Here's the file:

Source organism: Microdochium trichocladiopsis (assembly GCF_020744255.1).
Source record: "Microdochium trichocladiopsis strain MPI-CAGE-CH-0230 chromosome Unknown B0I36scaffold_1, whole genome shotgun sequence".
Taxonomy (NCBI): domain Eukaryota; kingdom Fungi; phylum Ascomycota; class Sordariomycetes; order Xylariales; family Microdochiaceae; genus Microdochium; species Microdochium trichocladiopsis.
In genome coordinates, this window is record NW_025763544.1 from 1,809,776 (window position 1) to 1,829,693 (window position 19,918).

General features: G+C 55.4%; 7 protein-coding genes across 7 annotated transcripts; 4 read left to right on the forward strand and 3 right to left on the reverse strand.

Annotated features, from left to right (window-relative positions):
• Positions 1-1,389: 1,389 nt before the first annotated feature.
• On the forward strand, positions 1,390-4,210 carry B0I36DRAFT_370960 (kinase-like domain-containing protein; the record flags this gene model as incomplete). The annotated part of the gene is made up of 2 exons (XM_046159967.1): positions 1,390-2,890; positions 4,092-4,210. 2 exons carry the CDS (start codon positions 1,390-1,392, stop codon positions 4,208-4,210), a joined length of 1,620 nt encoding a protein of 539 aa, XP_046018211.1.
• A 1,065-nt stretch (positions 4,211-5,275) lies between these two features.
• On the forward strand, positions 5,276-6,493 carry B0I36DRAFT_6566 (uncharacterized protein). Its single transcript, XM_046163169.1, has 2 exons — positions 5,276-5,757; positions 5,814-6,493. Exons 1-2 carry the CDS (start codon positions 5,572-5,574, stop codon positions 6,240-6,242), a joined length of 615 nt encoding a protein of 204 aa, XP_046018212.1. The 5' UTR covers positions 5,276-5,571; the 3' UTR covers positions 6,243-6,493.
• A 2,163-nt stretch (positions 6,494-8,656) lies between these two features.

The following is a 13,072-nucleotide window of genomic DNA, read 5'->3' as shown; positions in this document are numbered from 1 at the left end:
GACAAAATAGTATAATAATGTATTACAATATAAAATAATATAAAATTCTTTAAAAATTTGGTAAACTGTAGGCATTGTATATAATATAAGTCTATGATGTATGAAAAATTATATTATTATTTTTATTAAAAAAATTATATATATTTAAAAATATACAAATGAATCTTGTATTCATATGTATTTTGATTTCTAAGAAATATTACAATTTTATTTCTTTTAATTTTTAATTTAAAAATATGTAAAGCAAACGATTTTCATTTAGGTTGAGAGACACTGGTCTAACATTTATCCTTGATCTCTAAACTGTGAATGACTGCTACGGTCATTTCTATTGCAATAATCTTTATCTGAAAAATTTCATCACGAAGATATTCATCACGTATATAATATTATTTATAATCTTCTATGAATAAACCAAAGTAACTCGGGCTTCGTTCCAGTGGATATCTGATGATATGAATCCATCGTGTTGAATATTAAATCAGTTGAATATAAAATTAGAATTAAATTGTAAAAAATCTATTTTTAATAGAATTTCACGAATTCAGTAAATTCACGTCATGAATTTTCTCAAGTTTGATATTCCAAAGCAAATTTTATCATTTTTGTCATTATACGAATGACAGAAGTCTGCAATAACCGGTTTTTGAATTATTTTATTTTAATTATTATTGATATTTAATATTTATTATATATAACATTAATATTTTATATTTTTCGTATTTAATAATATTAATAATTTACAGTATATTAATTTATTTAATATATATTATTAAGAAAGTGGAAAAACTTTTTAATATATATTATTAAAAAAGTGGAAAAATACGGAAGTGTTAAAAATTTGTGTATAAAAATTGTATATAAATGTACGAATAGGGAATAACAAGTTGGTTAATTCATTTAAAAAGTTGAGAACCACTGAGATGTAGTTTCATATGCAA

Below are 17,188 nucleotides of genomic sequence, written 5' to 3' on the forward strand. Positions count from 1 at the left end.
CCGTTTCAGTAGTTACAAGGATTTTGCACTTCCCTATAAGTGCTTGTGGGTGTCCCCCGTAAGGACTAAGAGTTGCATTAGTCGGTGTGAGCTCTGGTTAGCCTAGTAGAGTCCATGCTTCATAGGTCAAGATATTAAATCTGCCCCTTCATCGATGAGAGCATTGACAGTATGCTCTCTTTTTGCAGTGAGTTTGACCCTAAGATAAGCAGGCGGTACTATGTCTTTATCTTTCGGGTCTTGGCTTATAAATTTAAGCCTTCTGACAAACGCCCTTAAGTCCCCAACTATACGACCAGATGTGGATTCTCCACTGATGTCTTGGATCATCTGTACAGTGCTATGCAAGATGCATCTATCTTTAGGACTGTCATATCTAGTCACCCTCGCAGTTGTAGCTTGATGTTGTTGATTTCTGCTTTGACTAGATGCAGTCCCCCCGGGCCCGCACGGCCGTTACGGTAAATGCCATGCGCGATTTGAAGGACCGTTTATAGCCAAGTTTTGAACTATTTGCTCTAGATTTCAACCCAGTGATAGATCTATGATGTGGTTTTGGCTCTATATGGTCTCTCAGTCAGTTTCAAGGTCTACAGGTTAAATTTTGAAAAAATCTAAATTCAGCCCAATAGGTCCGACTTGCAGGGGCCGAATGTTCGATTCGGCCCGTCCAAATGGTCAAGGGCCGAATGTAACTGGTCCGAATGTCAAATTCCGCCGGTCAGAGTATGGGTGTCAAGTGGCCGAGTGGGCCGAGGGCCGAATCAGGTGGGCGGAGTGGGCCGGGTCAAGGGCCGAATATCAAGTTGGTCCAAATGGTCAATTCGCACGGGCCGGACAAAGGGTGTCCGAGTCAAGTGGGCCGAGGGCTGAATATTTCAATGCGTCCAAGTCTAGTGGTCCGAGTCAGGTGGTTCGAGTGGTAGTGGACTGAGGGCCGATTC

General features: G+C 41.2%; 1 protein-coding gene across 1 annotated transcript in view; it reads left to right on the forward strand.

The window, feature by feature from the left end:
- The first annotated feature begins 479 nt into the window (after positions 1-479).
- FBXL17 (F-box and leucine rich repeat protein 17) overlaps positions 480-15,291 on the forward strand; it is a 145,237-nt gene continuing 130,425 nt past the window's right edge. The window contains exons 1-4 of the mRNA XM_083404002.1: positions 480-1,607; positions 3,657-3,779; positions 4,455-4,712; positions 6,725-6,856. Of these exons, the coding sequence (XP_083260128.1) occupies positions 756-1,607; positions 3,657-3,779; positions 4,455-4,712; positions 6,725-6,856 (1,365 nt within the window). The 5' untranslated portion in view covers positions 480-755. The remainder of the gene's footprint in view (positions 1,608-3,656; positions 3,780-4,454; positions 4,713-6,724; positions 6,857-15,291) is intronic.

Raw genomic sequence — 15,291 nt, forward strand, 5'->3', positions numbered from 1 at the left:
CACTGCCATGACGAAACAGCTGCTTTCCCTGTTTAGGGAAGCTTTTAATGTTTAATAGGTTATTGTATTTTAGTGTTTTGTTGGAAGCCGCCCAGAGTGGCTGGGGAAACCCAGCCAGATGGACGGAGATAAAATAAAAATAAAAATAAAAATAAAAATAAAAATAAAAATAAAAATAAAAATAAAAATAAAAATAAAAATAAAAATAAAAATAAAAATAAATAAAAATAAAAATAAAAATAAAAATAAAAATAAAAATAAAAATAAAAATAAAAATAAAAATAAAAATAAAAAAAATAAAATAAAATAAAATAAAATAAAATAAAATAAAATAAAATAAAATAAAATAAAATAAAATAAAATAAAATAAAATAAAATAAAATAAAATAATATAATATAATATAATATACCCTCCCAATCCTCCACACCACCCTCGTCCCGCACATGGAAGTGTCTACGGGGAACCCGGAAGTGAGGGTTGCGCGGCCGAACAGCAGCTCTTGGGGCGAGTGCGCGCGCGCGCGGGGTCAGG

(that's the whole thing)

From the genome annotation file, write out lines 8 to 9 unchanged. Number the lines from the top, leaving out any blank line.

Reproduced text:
• On the forward strand, positions 1,390-4,210 carry B0I36DRAFT_370960 (kinase-like domain-containing protein; the record flags this gene model as incomplete). The annotated part of the gene is made up of 2 exons (XM_046159967.1): positions 1,390-2,890; positions 4,092-4,210. 2 exons carry the CDS (start codon positions 1,390-1,392, stop codon positions 4,208-4,210), a joined length of 1,620 nt encoding a protein of 539 aa, XP_046018211.1.
• A 1,065-nt stretch (positions 4,211-5,275) lies between these two features.